That provision relating to determination of tenancy in Sections 106, 111(g) and (h) of the Transfer of Property Act, 1882 was not applicable to accommodation to which provisions of M.P. Accommodatiton Control Act, 1961 are applicable. For this submission, Shri Upadhyaya relied on a seven Bench decision in V. Dhanpal Chettiar v. Yesodai Ammal, 1979 MPLJ 719 (SC) = AIR 1979 SC 1745 and Pradesh Kumar Bajpaie v. Benod Behari Sarkar (dead) by LRs., AIR 1980 SC 1214. He also referred to Smt. Gian Anand v. Jeevan Kumar and Ors., AIR 1985 SC 796 Shri M.G. Upadhyaya explained Smt. Shakuntala S. Tiwari v. Hem Chand M. Singhaniia, AIR 1987 SC 1823. on which Shri Chafekar placed strong reliance as applicable to facts of the case and not laying down law of general application.
8. Shri G.M. Chafekar learned counsel for the respondent, however, strongly submitted that plaintiffs had by registered notice Ex. P/11 dated 11-9-1958 determined the tenancy of defendant's father. The defendant's father did not pay any rent and there is nothing on record to show that they recognised the plaintiffs as landlord. The suit not having been presented within 12 years of notice, Ex. P/11 was barred by limitation under Article 67. Shri Chafekar about Shri M.G. Upadhyaya's reliance on V. Dhanapal Chettiar's case (supra) sulmitted that decision was not an authority on applicability of Limitation Act to Accommodations governed by State Rent Control legislation, on the other hand, Smt. Shakuntala S. Tiwari's case (supra) was directly an authority on applicability of Article 67 of the Limitation Act to such accommodation and the question is no more open. Both the counsel relied on portions of judgment which to the extent necessary are reproduced below:--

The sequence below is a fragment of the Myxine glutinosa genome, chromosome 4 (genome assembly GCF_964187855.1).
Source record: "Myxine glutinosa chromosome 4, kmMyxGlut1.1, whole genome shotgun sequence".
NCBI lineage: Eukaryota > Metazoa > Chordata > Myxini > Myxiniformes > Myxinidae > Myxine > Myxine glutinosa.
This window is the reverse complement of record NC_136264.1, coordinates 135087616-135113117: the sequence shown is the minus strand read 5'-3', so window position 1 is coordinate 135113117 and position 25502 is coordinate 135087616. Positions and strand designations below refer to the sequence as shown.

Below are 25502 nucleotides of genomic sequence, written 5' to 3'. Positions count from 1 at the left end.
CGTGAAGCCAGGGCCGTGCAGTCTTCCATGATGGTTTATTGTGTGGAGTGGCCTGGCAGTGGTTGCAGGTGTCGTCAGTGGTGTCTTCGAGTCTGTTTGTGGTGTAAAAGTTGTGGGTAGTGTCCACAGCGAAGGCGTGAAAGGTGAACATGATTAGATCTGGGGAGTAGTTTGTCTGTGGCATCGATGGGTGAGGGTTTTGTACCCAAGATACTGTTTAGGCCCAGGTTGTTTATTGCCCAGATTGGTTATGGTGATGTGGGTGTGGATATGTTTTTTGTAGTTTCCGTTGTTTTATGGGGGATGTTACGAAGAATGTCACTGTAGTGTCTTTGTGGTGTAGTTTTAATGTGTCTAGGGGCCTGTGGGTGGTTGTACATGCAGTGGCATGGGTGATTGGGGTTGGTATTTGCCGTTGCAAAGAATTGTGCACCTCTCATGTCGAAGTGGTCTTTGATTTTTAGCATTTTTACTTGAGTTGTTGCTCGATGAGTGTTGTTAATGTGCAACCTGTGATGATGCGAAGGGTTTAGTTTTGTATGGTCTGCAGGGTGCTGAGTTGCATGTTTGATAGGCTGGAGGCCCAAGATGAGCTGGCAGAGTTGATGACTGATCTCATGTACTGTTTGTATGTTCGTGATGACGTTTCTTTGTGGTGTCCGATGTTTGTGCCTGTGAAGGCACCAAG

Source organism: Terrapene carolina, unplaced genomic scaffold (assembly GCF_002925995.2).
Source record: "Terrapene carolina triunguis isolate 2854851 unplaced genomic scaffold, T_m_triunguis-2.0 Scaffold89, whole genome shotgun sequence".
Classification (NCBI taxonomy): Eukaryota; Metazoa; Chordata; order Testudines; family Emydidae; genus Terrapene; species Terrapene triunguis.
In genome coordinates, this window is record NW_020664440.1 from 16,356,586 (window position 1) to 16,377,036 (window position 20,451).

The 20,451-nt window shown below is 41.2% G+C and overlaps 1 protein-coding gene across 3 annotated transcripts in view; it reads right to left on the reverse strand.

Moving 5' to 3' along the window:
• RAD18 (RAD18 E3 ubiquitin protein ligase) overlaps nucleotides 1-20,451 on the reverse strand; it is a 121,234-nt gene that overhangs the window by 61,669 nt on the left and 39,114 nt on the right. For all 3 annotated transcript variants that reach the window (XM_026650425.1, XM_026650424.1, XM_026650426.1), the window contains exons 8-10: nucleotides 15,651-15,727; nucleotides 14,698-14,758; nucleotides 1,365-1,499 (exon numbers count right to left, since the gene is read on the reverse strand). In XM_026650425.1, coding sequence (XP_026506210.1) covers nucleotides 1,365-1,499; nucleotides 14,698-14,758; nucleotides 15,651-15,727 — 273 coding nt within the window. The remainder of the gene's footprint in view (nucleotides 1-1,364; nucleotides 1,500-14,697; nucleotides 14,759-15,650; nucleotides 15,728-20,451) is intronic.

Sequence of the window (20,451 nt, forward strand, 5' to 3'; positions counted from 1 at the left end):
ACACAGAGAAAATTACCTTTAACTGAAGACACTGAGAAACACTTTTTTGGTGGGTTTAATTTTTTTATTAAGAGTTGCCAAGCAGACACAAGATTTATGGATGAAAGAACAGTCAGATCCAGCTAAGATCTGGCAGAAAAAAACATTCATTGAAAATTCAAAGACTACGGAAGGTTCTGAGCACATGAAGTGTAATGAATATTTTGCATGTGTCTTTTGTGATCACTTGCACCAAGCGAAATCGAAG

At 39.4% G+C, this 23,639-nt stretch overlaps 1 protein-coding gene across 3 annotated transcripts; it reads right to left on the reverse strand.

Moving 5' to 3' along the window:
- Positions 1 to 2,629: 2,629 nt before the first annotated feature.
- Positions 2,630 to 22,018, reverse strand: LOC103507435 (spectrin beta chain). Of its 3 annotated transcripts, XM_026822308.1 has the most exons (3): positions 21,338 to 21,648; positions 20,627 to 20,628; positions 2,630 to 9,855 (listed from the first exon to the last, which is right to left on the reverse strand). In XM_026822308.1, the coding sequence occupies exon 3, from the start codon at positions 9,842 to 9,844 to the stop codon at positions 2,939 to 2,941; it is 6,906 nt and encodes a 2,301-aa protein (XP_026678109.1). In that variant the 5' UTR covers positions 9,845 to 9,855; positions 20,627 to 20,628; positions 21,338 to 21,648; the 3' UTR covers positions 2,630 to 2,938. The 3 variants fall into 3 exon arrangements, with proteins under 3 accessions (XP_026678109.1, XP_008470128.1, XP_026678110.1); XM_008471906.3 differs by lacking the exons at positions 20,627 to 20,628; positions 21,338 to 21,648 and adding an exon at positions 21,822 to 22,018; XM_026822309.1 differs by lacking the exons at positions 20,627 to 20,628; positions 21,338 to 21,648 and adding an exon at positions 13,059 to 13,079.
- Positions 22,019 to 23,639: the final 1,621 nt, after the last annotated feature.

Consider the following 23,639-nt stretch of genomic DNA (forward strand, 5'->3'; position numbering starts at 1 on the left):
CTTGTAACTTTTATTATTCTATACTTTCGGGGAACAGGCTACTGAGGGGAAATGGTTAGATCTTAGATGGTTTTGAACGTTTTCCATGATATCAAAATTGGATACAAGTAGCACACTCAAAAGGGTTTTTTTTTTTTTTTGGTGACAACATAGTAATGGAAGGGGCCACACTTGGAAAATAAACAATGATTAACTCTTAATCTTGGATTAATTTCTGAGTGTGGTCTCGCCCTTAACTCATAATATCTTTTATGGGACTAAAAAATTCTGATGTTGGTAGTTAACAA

"The decision of this Court in the case of Mangilal v. Suganchand, (1964) 5 SCR 239, being a decision of a Constitution Bench consisting of five learned and eminent Judges of this Court requires careful consideration. Therein it was held at page 244 with reference to Section 4 of the Madhya Pradesh Accommodation Control Act, 1955 thus:--
The Accommodation Act does not in any way abrogate Ch. V of the Transfer of Property Act which deals with leases of immovable property. The requirement of Section 106 of the Transfer of Property Act is that a lease from month to month can be terminated only after giving fifteen days' notice expiring with the end of a month of the tenancy either by the landlord to the tenant or by the tenant to the landlord. Such a notice is essential for bringing to an end the relationship of landlord and tenant. Unless the relationship is validly terminated the landlord does not get the right to obtain possession of the premises by evicting the tenant. Section 106 of the Transfer of Property Act does not provide for the satisfaction of any additional requirements. But then, Section 4 of the Accommodation Act steps in and provides that unless one of the several grounds set out therein is established or exists, the landlord cannot evict the tenant."